At this point, I have a theory that the modern bearings are just fine and there are other issues present in the average rear axle rebuild that causes what appears to be "less than satisfactory life" of the repro roller bearings. I say that this is a theory because I feel that I have to take a scientific approach to this sort of thing and I have not been blueprinting these sleeves long enough, nor have I put them in enough rear axle rebuilds, nor have they been driven enough miles yet to prove the theory. But I am confident I'm on the right track.
-The number one offense is that the bearings should easily slip in and out of where they are supposed to be. Any interference or tight fit needs to be fixed. The small irregularities in the sleeve seem to have a great reduction on bearing life. The number two offense is something that there is not a good way to fix; All the repro axle shafts that are available (that I know of at this time) are too soft. A had some original T axle shafts tested a few years ago and the original shafts were about a 50RC hardness, and all the repro shafts available were about 25RC hardness. I was going to make a couple hundred shafts to the Ford print a couple years ago, but they would have been around $300 each retail and I realized nobody would be likely to buy them when there was ANYTHING ELSE with a lower price available, so I put the project away in the filing cabinet.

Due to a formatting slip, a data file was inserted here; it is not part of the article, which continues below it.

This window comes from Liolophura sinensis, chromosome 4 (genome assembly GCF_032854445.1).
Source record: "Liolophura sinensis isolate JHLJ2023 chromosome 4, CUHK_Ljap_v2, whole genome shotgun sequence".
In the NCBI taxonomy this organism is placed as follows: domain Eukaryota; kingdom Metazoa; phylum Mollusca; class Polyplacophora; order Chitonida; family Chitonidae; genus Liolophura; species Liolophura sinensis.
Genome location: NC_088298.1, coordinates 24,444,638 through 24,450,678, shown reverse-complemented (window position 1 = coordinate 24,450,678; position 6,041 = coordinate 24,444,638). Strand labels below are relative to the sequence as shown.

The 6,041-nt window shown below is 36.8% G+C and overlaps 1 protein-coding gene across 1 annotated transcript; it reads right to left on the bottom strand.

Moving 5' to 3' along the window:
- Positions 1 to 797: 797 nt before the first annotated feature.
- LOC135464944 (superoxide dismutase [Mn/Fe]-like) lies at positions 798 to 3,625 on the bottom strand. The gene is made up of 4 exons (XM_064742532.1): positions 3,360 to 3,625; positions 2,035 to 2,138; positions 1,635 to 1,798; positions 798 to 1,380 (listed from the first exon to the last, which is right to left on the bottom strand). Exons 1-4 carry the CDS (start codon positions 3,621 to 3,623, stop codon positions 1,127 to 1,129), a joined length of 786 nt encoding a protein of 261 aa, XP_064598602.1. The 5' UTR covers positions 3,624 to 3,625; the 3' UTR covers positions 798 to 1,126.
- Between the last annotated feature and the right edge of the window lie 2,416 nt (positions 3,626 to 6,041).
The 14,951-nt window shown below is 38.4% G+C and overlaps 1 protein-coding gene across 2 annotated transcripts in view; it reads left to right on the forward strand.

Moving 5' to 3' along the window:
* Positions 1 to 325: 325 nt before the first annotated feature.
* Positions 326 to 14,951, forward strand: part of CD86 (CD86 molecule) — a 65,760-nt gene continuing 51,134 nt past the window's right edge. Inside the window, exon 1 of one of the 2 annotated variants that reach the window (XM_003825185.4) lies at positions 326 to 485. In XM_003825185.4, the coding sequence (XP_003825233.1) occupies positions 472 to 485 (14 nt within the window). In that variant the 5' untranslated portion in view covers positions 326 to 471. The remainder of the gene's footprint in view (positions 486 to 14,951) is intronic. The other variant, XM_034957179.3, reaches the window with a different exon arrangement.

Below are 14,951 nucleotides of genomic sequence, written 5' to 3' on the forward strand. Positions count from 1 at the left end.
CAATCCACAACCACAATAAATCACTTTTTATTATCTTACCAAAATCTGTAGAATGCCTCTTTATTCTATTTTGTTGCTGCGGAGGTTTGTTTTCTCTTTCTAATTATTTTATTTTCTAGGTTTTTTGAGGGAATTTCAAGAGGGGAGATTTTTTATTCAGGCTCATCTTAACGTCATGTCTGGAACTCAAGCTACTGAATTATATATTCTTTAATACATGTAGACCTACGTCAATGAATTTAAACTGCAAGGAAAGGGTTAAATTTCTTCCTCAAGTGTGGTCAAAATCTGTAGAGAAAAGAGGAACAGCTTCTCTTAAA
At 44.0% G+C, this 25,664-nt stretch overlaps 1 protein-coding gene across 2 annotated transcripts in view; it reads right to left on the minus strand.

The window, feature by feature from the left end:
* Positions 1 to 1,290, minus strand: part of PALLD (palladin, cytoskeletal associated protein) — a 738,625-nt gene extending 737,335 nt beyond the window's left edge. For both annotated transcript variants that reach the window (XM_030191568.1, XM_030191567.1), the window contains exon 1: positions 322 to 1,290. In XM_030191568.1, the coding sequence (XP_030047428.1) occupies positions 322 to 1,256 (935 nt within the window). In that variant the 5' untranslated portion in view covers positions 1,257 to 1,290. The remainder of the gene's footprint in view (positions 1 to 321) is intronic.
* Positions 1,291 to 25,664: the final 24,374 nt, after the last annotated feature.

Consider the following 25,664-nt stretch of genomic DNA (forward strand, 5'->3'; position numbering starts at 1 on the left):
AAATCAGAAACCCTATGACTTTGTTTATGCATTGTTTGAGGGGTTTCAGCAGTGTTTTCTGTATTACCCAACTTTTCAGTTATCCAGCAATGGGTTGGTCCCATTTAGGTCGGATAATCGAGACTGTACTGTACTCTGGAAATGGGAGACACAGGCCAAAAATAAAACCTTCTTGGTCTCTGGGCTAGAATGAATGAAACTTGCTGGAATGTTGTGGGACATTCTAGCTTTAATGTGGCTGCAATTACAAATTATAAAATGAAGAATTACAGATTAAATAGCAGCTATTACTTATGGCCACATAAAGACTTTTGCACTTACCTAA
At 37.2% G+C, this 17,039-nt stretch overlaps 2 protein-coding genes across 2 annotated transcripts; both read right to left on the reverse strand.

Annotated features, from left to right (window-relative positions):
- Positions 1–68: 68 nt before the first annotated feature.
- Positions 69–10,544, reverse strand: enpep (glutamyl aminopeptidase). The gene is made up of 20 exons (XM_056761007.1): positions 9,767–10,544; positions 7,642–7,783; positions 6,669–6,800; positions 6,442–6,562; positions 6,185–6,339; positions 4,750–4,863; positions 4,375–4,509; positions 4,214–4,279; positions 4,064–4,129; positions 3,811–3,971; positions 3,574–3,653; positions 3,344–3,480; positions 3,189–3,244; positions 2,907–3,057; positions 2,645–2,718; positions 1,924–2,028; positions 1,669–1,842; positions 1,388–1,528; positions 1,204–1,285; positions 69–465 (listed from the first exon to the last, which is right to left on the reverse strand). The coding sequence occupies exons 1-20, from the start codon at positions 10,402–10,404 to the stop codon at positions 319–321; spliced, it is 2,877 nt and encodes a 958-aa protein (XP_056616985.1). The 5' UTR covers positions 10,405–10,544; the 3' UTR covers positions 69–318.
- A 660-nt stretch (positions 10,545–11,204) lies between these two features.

Good original Ford shafts are scarce, at least around here. I haven't seen one inside of the last four years. There always seems to be something wrong with them someplace if you know what to look for.
So, if I don't have a pair of good used Ford axle shafts for a rebuild job, then I'm pretty much forced to use a repro axle shaft that is too soft because there is nothing better available. Blueprinting the sleeve, and using a new bearing gets everything really nice and straight and round and so far seems to do a pretty good job of extending the life of the repro axle shafts as well.